The Opioid Crisis: Recovering as a Community

Mayo Clinic Health System - Mankato reports a 100% increase in overdose calls from 2019 to 2020.
Published: Aug. 31, 2021 at 1:59 PM CDT
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MANKATO, Minn. (KEYC) - Gathered together in Nancy Sack’s Vernon Center home with pictures of family members filling up the majority of her wall space, Travis Gustavson’s family reflects on the kindness of their loved one.

“He was happy. From the day he could smile, that kid had a smile on his face and it affected the world,” Kim Gustavson said. “Who’d ever seen it, it made them happy.”

Travis Gustavson, of Mankato, died of what the Ramsey County Medical Examiner determined as “mixed drug toxicity,” including fentanyl and morphine. He was 21-years-old.

While continuing to grieve, Travis’s family sets it sights forward to where someone else’s loved one could potentially avoid a deadly overdose.

“If we don’t save them now, they can never be a recovering addict. Travis will never have that chance,” Katie Tettam, Travis’s aunt said.

“They didn’t just take Travis’s life away, they took him away from us,” Sack, Travis’s grandmother said. “I have six grandkids but now I have one in heaven.”

“And I have a son who sits by Travis’s grave and cries,” Tettam said. “It’s because they were best friends and he’s lost.”

The growing presence of fentanyl locally is contributing to the increase in overdoses according to Commander Jeff Wersal of the Minnesota River Valley Drug Task Force.

“We hadn’t heard of fentanyl five or six years ago here, maybe a little bit of heroin. But now fentanyl has become quite a bit of our workload, especially with those overdoses happening,” Wersal said. “Everything we’ve been seizing has fentanyl in it. Heroin’s not marketable anymore if there’s not fentanyl in it. Sometimes it’s pure fentanyl we do, sometimes it’s a mixture of fentanyl and heroin.”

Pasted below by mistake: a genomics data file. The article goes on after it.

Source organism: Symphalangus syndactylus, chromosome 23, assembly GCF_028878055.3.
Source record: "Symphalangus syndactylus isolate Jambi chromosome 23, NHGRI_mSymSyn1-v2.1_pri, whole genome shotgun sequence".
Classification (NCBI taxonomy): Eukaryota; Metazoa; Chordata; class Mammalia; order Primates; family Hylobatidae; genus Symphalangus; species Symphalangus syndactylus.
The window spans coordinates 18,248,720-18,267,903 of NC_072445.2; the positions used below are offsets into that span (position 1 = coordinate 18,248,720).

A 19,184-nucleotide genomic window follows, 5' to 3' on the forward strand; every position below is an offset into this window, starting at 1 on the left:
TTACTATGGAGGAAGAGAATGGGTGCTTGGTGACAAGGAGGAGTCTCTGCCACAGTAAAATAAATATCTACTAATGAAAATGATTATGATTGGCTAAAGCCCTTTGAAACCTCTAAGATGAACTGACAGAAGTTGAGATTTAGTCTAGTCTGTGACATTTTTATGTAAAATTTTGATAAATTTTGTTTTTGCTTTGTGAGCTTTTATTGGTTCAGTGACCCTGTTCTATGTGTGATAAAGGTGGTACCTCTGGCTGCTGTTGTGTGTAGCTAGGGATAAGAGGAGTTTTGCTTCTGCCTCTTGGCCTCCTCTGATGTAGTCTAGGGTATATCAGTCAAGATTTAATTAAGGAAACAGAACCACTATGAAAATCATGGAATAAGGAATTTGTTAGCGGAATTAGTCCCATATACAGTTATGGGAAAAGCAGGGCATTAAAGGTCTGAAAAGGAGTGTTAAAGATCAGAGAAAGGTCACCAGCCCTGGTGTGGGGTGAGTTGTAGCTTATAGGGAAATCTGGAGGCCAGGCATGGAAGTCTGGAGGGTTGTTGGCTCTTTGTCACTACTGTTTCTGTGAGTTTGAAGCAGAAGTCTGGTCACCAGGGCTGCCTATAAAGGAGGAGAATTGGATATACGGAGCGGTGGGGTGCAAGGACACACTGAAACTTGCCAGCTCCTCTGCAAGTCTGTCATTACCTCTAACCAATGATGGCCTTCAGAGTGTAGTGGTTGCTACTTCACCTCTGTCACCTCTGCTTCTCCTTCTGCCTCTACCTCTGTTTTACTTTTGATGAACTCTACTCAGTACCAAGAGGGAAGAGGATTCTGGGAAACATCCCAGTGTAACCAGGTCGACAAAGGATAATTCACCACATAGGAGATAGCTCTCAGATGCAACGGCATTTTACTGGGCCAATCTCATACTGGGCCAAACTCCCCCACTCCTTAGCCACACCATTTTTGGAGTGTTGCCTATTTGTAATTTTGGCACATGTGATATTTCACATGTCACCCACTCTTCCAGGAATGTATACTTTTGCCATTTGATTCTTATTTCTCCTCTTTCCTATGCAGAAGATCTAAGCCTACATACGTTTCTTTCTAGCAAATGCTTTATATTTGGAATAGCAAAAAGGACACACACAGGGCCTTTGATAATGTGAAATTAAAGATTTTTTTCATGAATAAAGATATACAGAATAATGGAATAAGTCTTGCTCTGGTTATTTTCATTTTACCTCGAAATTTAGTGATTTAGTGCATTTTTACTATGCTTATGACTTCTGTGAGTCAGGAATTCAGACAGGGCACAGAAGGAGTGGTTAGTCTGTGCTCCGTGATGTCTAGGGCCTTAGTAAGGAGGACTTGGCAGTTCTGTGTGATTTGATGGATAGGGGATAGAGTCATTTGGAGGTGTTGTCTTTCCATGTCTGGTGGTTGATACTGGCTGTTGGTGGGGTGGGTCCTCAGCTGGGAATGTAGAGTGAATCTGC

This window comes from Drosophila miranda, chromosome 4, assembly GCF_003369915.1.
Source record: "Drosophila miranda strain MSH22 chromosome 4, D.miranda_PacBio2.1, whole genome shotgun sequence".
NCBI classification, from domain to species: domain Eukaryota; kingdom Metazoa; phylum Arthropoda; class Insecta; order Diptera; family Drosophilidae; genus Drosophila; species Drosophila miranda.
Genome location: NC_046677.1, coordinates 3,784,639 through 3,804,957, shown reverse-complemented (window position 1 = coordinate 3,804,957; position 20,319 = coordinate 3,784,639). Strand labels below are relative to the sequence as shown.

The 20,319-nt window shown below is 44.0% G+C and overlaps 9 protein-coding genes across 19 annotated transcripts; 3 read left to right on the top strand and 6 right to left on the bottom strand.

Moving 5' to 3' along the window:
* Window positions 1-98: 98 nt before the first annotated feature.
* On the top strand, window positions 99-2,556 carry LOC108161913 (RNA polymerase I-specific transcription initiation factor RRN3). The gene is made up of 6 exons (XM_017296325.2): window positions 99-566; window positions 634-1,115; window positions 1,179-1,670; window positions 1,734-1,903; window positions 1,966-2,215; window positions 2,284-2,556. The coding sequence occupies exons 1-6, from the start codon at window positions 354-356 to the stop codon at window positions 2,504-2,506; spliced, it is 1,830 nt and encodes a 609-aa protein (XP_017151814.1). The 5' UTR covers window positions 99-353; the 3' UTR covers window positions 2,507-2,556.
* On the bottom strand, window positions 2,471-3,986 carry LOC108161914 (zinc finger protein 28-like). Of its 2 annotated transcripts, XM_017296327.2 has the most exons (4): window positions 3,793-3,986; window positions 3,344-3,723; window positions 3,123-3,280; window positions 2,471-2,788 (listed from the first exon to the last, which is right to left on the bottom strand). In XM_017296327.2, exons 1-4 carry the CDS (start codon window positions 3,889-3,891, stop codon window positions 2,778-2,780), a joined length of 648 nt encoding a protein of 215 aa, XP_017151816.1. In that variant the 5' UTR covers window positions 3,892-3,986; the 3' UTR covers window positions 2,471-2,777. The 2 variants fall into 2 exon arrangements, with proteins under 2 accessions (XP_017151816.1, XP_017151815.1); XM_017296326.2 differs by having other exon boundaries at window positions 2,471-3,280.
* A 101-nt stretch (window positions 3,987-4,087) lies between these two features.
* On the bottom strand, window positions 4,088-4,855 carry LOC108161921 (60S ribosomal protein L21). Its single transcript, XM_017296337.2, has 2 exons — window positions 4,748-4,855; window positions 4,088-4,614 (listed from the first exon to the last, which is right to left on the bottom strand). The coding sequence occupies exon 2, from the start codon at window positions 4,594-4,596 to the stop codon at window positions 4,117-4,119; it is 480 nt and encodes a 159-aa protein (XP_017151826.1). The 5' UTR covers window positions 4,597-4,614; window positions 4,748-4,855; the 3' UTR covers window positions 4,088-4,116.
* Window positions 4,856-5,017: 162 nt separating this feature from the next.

The Center for Disease Control and Prevention reports a geographic shift in deaths involving synthetic opioids and methamphetamines.

Southern Minnesota is feeling the impact.

Mayo Clinic Health System - Mankato reports a 100% increase in overdose calls from 2019 to 2020.

“The overdoses that have progressed to cardiac arrest have been very concerning to us because the number of cardiac arrests where Mayo paramedics have had to administer NARCAN [a medicine used to offset effects of an overdose] has increased by 433% from 2019 to 2020.” Mayo Clinic Manager of Operations Kris Keltgen said.

Public Safety officials emphasize that their first priority when responding to an overdose is not to make arrests, but to assist the victim in seeking immediate and long-term treatment.

“We’re not interested in putting somebody in jail or locking somebody up who is an addict,” Deputy Director Matt DuRose of Mankato Public Safety said. “There’s a lot of different ways we can handle that outside the jail system. We don’t want people to shy away from calling 911 if they need help if there’s some type of medical emergency that’s involved in this.”

While an overdose death may have a sense of finality for a family, the pursuit for justice doesn’t stop. Two people face third-degree murder charges in Travis Gustavson’s death.